Cystic fibrosis (CF) is a heritable disease caused by mutations in a gene called CFTR, which encodes for a transport protein that controls the movement of salts in and out of cells. Mutations in the CFTR gene lead to the transport protein to be made incorrectly or not at all, causing salts not to be trafficked normally at the cell membrane. This leads to a buildup of thick mucus in various organs and tissues.
What is diabetes?
Diabetes occurs when blood glucose levels (also called blood sugar) are too high. There can be different causes of this. Type 1 diabetes is normally caused by the immune system mistakenly attacking the cells in the pancreas that secrete insulin, the hormone that lowers blood sugar. Type 2 diabetes is caused by the body failing to make or use insulin well. This can be caused by problems in the pancreas in secreting insulin, or in other tissues in failing to respond to insulin appropriately.
What is CF-related diabetes (CFRD)?
CFRD shares some traits with both type 1 and type 2 diabetes. The sticky, thick mucus seen in CF damages the pancreas, leading to insufficient insulin production, much like in type 1 diabetes. The pancreas continues to produce insulin, but not enough to stay healthy. Likewise, people with CF do not have a normal response to insulin (a hallmark of type 2 diabetes), a condition known as being “insulin resistant.” Insulin resistance can be especially evident during an illness or when using steroid medications.
How is CFRD diagnosed?
Most CFRD patients do not know they are diabetic until the disease is diagnosed. For this reason, CF care guidelines for CFRD recommend that people with CF age 10 and older undergo an oral glucose tolerance test every year.
CFRD symptoms include increased thirst and urination, excessive fatigue, weight loss, and an unexplained decline in lung function. However, unlike people with type 1 and 2 diabetes, those with CFRD need to keep to a high-calorie diet to maintain a healthy body weight.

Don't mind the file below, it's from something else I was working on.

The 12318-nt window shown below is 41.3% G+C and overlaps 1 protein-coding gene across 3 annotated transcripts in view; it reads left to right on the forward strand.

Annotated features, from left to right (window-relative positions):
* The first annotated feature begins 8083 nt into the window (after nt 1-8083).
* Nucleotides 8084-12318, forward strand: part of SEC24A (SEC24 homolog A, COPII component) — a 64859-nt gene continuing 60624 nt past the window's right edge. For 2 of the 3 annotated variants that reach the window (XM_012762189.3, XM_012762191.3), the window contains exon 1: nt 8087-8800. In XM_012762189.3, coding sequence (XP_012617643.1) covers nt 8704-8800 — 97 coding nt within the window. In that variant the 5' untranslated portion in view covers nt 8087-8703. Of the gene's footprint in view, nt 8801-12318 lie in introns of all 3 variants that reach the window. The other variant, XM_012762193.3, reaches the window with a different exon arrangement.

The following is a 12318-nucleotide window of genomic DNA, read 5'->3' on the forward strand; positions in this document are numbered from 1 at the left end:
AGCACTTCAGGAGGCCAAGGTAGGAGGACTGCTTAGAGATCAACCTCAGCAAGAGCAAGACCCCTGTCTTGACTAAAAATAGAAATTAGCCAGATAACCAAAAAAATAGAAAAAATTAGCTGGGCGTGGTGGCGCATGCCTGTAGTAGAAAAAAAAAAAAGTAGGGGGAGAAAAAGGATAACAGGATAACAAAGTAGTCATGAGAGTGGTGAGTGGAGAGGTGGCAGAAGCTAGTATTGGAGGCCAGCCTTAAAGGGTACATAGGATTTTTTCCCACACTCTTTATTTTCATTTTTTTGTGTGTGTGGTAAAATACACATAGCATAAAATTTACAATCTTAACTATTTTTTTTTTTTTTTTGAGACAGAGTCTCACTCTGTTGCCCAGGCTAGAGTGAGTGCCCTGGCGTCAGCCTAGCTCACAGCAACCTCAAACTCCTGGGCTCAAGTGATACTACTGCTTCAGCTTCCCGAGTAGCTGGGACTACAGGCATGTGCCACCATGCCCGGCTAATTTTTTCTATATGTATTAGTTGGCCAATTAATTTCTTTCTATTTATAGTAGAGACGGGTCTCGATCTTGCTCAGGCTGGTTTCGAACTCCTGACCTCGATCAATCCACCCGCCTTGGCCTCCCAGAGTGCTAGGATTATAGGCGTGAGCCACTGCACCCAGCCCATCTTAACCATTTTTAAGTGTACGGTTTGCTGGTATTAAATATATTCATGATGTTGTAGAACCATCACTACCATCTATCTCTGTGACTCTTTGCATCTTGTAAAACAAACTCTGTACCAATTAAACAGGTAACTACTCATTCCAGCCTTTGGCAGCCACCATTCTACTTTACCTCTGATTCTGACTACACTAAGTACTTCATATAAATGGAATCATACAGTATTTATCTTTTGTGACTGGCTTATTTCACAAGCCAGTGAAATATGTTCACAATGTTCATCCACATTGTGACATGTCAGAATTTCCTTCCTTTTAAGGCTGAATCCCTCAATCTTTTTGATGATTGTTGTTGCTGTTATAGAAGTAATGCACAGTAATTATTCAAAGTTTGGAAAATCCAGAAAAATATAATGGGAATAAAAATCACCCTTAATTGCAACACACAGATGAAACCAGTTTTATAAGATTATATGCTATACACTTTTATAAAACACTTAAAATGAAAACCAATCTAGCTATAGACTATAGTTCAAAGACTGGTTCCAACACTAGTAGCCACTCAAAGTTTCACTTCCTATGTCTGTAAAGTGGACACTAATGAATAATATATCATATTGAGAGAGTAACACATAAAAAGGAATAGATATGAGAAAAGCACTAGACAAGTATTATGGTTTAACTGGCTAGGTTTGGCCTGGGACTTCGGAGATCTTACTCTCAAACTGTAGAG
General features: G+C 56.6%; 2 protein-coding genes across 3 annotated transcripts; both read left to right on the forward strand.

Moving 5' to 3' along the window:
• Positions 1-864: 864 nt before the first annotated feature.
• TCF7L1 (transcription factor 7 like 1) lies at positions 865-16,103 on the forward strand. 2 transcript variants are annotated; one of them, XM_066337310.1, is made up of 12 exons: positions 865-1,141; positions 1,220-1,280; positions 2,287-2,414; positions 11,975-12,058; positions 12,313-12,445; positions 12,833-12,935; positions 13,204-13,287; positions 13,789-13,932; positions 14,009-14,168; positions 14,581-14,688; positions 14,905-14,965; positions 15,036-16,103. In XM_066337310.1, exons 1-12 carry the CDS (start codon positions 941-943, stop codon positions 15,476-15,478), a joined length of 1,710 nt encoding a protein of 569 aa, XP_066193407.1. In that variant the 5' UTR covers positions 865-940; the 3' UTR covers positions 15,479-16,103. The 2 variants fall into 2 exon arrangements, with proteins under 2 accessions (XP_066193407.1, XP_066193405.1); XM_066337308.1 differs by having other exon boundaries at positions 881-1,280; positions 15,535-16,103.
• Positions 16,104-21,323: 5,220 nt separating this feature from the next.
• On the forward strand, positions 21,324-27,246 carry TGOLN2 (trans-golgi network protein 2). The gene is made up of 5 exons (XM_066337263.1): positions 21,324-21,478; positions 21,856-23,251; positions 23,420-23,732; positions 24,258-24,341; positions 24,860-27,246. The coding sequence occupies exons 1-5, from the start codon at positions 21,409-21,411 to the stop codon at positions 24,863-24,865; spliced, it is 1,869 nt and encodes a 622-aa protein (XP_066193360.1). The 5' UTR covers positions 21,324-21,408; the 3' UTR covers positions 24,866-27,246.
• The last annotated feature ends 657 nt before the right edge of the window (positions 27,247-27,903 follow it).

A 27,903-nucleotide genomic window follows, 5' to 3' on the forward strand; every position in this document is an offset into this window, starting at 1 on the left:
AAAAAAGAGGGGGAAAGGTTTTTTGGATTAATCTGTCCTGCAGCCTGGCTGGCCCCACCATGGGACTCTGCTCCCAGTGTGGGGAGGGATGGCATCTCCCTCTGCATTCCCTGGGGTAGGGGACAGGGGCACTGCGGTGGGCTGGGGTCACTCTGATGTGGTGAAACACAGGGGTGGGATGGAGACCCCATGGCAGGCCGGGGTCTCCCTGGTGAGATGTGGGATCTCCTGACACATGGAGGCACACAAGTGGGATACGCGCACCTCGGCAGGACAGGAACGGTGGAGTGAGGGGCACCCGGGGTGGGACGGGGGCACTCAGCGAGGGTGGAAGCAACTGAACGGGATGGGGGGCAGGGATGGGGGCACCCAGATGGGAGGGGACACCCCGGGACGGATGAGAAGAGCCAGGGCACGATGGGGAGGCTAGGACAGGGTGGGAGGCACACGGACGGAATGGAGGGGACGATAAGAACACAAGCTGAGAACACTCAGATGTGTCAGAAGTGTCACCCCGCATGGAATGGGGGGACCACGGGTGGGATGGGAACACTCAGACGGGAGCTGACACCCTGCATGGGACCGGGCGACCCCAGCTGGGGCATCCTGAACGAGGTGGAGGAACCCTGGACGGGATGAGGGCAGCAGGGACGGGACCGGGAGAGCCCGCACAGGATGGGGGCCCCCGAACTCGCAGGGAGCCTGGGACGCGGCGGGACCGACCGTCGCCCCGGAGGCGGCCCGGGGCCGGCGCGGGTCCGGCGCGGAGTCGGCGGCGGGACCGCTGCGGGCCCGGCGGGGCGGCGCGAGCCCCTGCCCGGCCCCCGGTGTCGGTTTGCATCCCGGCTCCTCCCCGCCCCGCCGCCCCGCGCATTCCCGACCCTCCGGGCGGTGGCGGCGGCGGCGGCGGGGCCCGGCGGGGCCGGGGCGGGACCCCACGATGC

How is CFRD treated?
CFRD treatment includes monitoring blood-sugar levels and keeping these levels within the normal range, usually with insulin, maintaining an active lifestyle (150 minutes of moderate aerobic exercise per week is recommended), and eating healthy foods.
There are different types of insulin, classified by how long they last in the body and how fast they work. Insulin improves nutrient absorption in order to maintain a healthy body weight and nutritional status.
Oral hypoglycemics, or anti-diabetic therapies, may be used if patients have difficulty taking insulin.
Cystic Fibrosis News Today is strictly a news and information website about the disease. It does not provide medical advice, diagnosis or treatment. This content is not intended to be a substitute for professional medical advice, diagnosis, or treatment. Always seek the advice of your physician or other qualified health provider with any questions you may have regarding a medical condition. Never disregard professional medical advice or delay in seeking it because of something you have read on this website.